Hanami-zake (like Tsukimi-zake) is an optional hand in Koi-Koi, which is fairly easy to obtain and scores an easy 5 points.
Hanami is the Japanese traditional custom of enjoying the beauty of flowers, 'flower' in this case almost always meaning Cherry blossoms (Sakura) or (less often) Plum blossoms (Ume).
From the end of March to early May, Sakura bloom all over Japan and around the first of February on the island of Okinawa. The blossom forecast (桜前線, Sakura-zensen, literally Cherry blossom front) is announced each year by the weather bureau and is watched carefully by those planning Hanami as the blossoms only last a week or two.
In modern-day Japan, Hanami mostly consists of having an outdoor party beneath the Sakura during daytime or at night. In some contexts the Sino-Japanese term kan'ō (観桜, view-Cherry) is used instead, particularly for festivals. Hanami at night is called yozakura (夜桜, literally night Sakura).
In many places such as Ueno Park, Tokyo temporary paper lanterns are hung for the purpose of yozakura. On the island of Okinawa, decorative electric lanterns are hung in the trees for evening enjoyment, such as on the trees ascending Mt. Yae, near Motobu Town or at Nakijin Castle.
A more ancient form of Hanami also exists in Japan, which is enjoying the Plum blossoms (梅 Ume) instead, which is narrowly referred to as Umemi (梅見, Plum-viewing). This kind of Hanami is popular among older people because they are more calm than the sakura parties, which usually involve younger people and can sometimes be very crowded and noisy.
The practice of Hanami is many centuries old. The custom is said to have started during the Nara Period (710–794) when it was Ume blossoms that people admired in the beginning. But by the Heian Period (794–1185), Sakura came to attract more attention and Hanami was synonymous with Sakura. From then on in tanka and haiku, 'flowers' meant Sakura.
Hanami was first used as a term analogous to Cherry blossom viewing in the Heian era novel 'Tale of Genji'. Although a Wisteria viewing party was also described, the terms 'Hanami' and 'Flower party' were subsequently used only in refernce to Cherry blossom viewing.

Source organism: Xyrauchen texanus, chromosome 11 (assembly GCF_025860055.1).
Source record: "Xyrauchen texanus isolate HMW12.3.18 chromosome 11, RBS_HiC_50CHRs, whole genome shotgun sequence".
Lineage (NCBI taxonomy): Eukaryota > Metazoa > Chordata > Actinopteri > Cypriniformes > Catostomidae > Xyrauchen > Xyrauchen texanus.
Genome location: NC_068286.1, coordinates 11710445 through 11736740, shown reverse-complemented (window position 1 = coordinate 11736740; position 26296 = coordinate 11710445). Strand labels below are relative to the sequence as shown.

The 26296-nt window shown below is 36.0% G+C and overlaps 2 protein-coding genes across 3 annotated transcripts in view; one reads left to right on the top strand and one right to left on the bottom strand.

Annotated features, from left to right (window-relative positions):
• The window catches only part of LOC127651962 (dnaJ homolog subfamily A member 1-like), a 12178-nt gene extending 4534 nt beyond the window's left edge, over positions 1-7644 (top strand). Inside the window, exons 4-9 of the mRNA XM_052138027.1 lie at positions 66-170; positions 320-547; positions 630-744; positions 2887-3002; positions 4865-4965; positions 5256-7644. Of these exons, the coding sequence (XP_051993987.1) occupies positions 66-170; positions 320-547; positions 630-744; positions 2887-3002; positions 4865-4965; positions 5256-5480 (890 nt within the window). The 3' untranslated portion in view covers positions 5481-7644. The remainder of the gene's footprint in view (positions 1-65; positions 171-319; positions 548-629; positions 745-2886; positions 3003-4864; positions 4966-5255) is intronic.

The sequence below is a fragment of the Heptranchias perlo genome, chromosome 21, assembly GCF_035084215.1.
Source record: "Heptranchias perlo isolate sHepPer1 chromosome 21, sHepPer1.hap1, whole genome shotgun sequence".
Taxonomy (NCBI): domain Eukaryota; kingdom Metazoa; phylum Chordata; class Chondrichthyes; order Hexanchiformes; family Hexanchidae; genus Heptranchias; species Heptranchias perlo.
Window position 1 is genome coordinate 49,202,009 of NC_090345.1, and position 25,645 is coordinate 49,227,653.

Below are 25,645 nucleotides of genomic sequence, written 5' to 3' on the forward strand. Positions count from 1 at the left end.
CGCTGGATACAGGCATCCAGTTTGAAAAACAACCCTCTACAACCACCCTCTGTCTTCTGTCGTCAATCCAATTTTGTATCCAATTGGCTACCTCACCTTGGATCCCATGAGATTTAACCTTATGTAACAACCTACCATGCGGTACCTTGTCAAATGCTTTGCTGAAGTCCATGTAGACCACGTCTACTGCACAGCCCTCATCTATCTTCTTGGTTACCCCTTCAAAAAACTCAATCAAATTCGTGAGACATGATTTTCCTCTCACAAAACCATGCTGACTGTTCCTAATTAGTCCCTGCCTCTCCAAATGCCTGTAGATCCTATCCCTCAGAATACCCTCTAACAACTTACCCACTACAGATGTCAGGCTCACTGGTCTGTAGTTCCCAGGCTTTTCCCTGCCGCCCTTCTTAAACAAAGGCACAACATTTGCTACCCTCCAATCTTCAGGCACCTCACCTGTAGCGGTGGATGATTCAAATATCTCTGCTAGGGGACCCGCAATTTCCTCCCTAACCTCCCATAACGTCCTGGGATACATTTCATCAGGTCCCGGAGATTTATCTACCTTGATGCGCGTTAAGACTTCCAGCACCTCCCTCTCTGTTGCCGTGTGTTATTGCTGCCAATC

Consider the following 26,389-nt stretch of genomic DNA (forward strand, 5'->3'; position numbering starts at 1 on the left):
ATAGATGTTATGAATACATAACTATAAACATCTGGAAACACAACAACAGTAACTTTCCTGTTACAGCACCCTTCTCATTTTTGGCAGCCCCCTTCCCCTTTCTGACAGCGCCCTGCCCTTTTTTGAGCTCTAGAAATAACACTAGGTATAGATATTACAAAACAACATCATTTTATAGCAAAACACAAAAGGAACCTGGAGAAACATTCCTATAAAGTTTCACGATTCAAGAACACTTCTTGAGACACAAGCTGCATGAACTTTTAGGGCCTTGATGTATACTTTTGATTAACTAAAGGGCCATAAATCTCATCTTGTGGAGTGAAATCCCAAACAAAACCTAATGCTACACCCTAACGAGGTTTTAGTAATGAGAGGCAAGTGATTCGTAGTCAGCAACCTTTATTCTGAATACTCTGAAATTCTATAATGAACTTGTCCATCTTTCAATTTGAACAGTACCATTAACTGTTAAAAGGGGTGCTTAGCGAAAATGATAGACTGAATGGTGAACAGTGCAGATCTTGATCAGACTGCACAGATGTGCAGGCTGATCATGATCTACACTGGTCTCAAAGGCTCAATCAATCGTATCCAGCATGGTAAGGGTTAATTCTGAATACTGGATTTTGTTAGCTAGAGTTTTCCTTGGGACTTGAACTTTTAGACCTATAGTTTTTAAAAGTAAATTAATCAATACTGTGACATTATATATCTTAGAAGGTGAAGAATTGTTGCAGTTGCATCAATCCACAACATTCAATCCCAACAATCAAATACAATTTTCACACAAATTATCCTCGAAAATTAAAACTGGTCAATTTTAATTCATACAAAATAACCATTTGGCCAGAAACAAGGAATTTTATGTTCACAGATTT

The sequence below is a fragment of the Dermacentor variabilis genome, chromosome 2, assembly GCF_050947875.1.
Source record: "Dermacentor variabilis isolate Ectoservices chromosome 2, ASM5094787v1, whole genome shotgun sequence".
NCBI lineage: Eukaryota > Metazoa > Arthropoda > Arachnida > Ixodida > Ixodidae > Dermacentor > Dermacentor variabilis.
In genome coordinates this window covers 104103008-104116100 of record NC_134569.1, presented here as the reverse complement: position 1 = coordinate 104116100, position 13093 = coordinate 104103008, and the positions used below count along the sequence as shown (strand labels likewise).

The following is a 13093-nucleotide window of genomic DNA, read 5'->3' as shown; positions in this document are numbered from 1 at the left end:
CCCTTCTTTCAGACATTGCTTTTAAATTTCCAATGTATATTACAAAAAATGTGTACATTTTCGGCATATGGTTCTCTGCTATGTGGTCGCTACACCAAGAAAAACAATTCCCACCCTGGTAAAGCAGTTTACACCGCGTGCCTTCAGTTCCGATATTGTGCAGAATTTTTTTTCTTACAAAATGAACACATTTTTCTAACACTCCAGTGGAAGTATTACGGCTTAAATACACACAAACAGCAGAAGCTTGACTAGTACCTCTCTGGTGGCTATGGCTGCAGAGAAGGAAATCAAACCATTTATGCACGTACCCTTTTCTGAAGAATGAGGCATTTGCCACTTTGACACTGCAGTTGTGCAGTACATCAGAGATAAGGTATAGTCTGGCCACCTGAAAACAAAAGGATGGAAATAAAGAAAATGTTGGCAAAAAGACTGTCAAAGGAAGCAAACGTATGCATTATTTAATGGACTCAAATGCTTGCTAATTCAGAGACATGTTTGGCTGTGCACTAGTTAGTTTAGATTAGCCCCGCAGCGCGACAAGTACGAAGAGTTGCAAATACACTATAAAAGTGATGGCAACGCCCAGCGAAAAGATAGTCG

'Hana no En' - from the 'Tale of Genji'
Sakura originally was used to divine that year's harvest as well as announce the rice-planting season. People believed in kami inside the trees and made offerings. Afterwards they partook of the offering with sake.
Emperor Saga of the Heian Period adopted this practice and held Flower-viewing parties with sake and feasts underneath the blossoming boughs of Sakura trees in the Imperial Court in Kyoto. Poems would be written praising the delicate flowers, which were seen as a metaphor for life itself, luminous and beautiful yet fleeting and ephemeral. This was said to be the origin of Hanami in Japan.
The custom was originally limited to the elite of the Imperial Court but soon spread to Samurai society and by the Edo period, to the common people as well. Tokugawa Yoshimune planted areas of Cherry blossom trees to encourage this. Under the Sakura trees, people had lunch and drank sake in cheerful feasts.
Hanami parties in the grounds of Himeji Castle
Today, the Japanese people continue the tradition of Hanami, gathering in great numbers wherever the flowering trees are found. Thousands of people fill the parks to hold feasts under the flowering trees and sometimes these parties go on until late at night. In more than half of Japan, the Cherry blossoming period coincides with the beginning of the school and fiscal years and so welcoming parties are often opened with Hanami. The Japanese people continue the tradition of Hanami by taking part in the processional walks through the parks. This is a form of retreat for contemplating and renewing their spirits.